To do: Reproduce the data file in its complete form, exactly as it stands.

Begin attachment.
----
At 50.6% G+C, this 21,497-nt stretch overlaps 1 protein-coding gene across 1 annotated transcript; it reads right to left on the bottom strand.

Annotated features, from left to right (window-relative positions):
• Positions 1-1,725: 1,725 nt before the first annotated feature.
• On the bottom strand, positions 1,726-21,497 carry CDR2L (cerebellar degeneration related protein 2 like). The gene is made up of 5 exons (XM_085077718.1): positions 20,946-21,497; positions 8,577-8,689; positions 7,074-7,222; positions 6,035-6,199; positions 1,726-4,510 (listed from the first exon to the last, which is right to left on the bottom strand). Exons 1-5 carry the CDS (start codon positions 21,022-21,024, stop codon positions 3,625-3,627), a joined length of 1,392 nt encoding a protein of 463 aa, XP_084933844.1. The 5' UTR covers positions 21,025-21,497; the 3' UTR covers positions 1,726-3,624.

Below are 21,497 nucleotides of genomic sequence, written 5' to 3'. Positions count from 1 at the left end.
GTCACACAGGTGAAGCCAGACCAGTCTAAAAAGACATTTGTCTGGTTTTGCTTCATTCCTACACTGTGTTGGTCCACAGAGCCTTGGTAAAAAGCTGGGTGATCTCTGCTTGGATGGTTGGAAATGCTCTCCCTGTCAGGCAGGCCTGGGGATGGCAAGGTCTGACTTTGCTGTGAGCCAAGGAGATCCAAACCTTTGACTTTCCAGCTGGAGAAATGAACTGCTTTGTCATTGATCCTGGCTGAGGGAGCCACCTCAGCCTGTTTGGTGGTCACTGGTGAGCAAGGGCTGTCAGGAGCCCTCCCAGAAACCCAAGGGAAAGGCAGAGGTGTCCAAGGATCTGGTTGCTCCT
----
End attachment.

At 50.6% G+C, this 21,497-nt stretch overlaps 1 protein-coding gene across 1 annotated transcript; it reads right to left on the bottom strand.

Annotated features, from left to right (window-relative positions):
• Positions 1-1,725: 1,725 nt before the first annotated feature.
• On the bottom strand, positions 1,726-21,497 carry CDR2L (cerebellar degeneration related protein 2 like). The gene is made up of 5 exons (XM_085077718.1): positions 20,946-21,497; positions 8,577-8,689; positions 7,074-7,222; positions 6,035-6,199; positions 1,726-4,510 (listed from the first exon to the last, which is right to left on the bottom strand). Exons 1-5 carry the CDS (start codon positions 21,022-21,024, stop codon positions 3,625-3,627), a joined length of 1,392 nt encoding a protein of 463 aa, XP_084933844.1. The 5' UTR covers positions 21,025-21,497; the 3' UTR covers positions 1,726-3,624.

Below are 21,497 nucleotides of genomic sequence, written 5' to 3'. Positions count from 1 at the left end.
GTCACACAGGTGAAGCCAGACCAGTCTAAAAAGACATTTGTCTGGTTTTGCTTCATTCCTACACTGTGTTGGTCCACAGAGCCTTGGTAAAAAGCTGGGTGATCTCTGCTTGGATGGTTGGAAATGCTCTCCCTGTCAGGCAGGCCTGGGGATGGCAAGGTCTGACTTTGCTGTGAGCCAAGGAGATCCAAACCTTTGACTTTCCAGCTGGAGAAATGAACTGCTTTGTCATTGATCCTGGCTGAGGGAGCCACCTCAGCCTGTTTGGTGGTCACTGGTGAGCAAGGGCTGTCAGGAGCCCTCCCAGAAACCCAAGGGAAAGGCAGAGGTGTCCAAGGATCTGGTTGCTCCT